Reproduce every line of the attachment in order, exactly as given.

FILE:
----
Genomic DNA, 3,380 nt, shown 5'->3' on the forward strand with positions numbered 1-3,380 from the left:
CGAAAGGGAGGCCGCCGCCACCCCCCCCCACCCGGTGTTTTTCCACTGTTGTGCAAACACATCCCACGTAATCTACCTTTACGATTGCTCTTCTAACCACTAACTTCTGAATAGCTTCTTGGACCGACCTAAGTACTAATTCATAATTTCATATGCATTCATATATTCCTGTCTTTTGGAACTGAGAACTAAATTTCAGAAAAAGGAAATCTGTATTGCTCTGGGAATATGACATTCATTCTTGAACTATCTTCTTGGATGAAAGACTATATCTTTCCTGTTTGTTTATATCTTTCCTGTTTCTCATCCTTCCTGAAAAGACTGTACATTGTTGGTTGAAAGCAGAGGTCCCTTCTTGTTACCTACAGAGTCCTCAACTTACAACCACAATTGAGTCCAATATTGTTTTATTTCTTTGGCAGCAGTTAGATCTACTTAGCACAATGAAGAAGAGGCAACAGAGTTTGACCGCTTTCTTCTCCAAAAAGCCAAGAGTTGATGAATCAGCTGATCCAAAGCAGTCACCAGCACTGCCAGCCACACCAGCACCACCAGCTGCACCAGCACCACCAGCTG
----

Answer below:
Genomic DNA, 3,380 nt, shown 5'->3' on the forward strand with positions numbered 1-3,380 from the left:
CGAAAGGGAGGCCGCCGCCACCCCCCCCCACCCGGTGTTTTTCCACTGTTGTGCAAACACATCCCACGTAATCTACCTTTACGATTGCTCTTCTAACCACTAACTTCTGAATAGCTTCTTGGACCGACCTAAGTACTAATTCATAATTTCATATGCATTCATATATTCCTGTCTTTTGGAACTGAGAACTAAATTTCAGAAAAAGGAAATCTGTATTGCTCTGGGAATATGACATTCATTCTTGAACTATCTTCTTGGATGAAAGACTATATCTTTCCTGTTTGTTTATATCTTTCCTGTTTCTCATCCTTCCTGAAAAGACTGTACATTGTTGGTTGAAAGCAGAGGTCCCTTCTTGTTACCTACAGAGTCCTCAACTTACAACCACAATTGAGTCCAATATTGTTTTATTTCTTTGGCAGCAGTTAGATCTACTTAGCACAATGAAGAAGAGGCAACAGAGTTTGACCGCTTTCTTCTCCAAAAAGCCAAGAGTTGATGAATCAGCTGATCCAAAGCAGTCACCAGCACTGCCAGCCACACCAGCACCACCAGCTGCACCAGCACCACCAGCTG